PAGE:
UMEM Educational Pearls - By Christopher Lemon

Category: Pediatrics

Title: J-Tip: A Tool to Reduce Pain for Pediatric Venipuncture?

Keywords: Pediatrics, Venipuncture, J-Tip, Jet-Injected, Local anesthesia, Topical anesthesia (PubMed Search)

Posted: 1/2/2016 by Christopher Lemon, MD (Updated: 6/13/2024)
Click here to contact Christopher Lemon, MD

Many providers may not be familiar with the "J-Tip" (National Medical Products Inc, Irvine, CA) which is a needle-free jet injection system that uses air to push buffered lidocaine into the skin. In theory, it provides quick local anesthesia without a needle, making it an ideal tool to reduce the pain of pediatric venipuncture. Maybe you will consider giving it a try?...but what is the data for it?

Studies on the subject to date are few in number and focus on older kids or adolescents. One such example is from Spanos et al, 2008. They conducted a randomized control trial comparing J-Tip buffered lidocaine versus topical ELA-Max for local anesthesia before venipuncture in children 8-15 years old (N=70). They utilized a self-reported pain scoring system and showed a statistically significant reduction of pain immediately after venipuncture for the J-Tip group. 
 
More recently, Lunoe et al sought to assess J-Tip usage in a younger population, ages 1-6 years old (N=205). An observation-based pain scoring system was applied to video playback of the procedure as participants were too young to self-report pain scores. At the study institution, usual care for venipuncture was not ELA-Max-- it was topical vapocoolant (i.e."freezie" spray). Thus, participants were randomized to one of three groups: 1) Control: vapocoolant spray alone, 2) Intervention: loaded J-Tip with buffered lidocaine + a spray of normal saline solution (to simulate vapocoolant spray) , 3) Shamempty J-Tip  + vapocoolant spray. The empty J-Tip was used in the sham group to control for the sound/presence of the device because the scoring system does not differentiate pain from anxiety. They found a statistically significant reduction in venipuncture pain score when using the loaded J-Tip compared to the control or sham. There was no difference across groups in terms of venipuncture success rates or adverse events.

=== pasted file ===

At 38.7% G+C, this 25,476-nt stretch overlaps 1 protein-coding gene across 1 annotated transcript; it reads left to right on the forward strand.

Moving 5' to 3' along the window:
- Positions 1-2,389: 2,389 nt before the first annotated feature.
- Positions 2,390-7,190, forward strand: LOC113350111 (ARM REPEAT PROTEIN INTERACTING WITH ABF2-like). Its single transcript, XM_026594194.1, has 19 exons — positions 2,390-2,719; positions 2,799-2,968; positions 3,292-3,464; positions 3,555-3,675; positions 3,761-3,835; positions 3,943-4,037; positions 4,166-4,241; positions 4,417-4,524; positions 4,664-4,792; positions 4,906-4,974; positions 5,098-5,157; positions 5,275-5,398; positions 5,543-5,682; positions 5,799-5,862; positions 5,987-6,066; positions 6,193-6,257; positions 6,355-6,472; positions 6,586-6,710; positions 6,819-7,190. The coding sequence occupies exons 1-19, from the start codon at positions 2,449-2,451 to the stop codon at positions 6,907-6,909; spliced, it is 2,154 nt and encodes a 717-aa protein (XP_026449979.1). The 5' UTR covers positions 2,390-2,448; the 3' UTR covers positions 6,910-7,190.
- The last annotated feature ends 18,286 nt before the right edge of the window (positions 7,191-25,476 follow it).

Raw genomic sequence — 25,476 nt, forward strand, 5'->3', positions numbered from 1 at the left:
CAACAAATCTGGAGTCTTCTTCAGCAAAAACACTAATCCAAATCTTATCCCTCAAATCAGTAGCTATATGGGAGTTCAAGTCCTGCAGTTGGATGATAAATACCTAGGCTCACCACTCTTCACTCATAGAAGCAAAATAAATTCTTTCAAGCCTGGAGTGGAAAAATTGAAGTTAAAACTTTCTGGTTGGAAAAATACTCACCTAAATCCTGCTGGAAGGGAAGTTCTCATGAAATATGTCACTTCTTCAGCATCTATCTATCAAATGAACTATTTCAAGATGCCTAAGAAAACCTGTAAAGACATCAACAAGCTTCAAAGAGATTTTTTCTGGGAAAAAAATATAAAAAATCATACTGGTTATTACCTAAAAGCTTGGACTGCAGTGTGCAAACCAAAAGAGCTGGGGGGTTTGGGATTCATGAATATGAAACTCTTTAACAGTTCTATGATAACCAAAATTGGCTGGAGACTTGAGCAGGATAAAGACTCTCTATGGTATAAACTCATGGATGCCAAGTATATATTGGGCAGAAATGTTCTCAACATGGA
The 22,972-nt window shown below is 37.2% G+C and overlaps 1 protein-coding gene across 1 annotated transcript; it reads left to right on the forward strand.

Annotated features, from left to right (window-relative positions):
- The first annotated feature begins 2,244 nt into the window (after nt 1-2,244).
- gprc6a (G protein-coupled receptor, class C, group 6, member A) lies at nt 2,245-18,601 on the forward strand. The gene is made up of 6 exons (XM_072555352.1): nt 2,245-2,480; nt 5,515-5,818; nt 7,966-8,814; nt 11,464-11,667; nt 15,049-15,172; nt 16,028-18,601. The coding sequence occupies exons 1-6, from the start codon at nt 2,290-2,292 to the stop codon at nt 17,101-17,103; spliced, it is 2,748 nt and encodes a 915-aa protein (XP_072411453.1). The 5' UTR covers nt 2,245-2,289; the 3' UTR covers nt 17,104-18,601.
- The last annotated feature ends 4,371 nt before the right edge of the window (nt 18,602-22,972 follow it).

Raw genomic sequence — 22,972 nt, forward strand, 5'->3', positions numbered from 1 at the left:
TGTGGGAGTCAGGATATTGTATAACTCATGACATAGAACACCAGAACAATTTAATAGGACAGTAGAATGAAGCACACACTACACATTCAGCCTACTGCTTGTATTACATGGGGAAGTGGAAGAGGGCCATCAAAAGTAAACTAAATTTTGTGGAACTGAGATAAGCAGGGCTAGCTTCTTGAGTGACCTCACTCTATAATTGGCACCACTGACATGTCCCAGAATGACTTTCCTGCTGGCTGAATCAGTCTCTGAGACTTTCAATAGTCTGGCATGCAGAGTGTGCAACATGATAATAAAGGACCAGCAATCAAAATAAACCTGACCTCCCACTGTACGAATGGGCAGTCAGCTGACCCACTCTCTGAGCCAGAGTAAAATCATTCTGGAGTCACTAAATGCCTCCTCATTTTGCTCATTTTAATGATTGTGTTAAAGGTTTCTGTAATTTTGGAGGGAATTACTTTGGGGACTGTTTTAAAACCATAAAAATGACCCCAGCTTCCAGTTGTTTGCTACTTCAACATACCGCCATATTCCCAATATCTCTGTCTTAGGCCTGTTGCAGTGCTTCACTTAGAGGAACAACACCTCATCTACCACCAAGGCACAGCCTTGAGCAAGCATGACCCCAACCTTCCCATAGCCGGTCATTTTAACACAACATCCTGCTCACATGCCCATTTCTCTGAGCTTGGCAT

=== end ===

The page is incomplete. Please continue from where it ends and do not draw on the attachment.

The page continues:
The latter study cites the price for each J-tip device between $0.98-$4.10. 

Show References


Attachments

1601020306_jtip_works.jpg (24 Kb)



Category: Pediatrics

Title: Color-Coded Code Drugs: A Novel Idea in Pediatric Resuscitation

Keywords: pediatric, code, resuscitation, medication error (PubMed Search)

Posted: 10/3/2015 by Christopher Lemon, MD
Click here to contact Christopher Lemon, MD

A group from Colorado identified the high-stress of pediatric resuscitation as a high-risk setting for possible medication error. As such, they performed a prospective, block-randomized, crossover study with two mixed teams of docs (ABEM certified) and nurses, managing 2 simulated peds arrest scenarios using either:

  1) conventional “draw-up and push” drug administration methods [control] or

  2) prefilled medication syringes labeled with color-coded volumes correlating to the weight-based Broselow Tape dosing [intervention].

The objective was to compare the time of preparation and administration of a medication, as well as to assess dosing errors. Participants were blinded to the purpose during recruitment but unblinded just prior to running the scenarios.

The scenarios included advanced airway management and hemodynamic life support efforts to care for an 8-year-old or 8-month-old manikin. The intervention group received a standard 3-minute tutorial on the use of prefilled color-coded syringes just prior to their scenario. After completing the first scenario, the groups switched, utilizing the other sim with the other method of medication administration. After a 4-16 week “wash out” period, the groups reconvened to reverse the medication administration technique across the same 2 scenarios.

Each Broselow tape color zone corresponds to a narrow range of weights. The authors opted to designate medication dosing errors >10% above or below the correct range as critical dosing errors.

The results? Median time to delivery of all conventionally administered medication doses was 47 seconds versus the prefilled color-coded administration system-- 19 seconds. The conventional administration system saw 17% of doses with critical errors versus none for the prefilled color-coded syringe group.

These prefilled color-coded syringes are not currently manufactured. Should they go into commercial production, the hope is that such syringes would be longer and more narrow than conventional syringes to effectively elongate each color-coded section (the delineations for red and purple on a standard syringe differ by as little as 1/8-3/32 of an inch if you want to make your own!-- see picture).

 

Show References


Attachments

1510030139_syringes.jpg (255 Kb)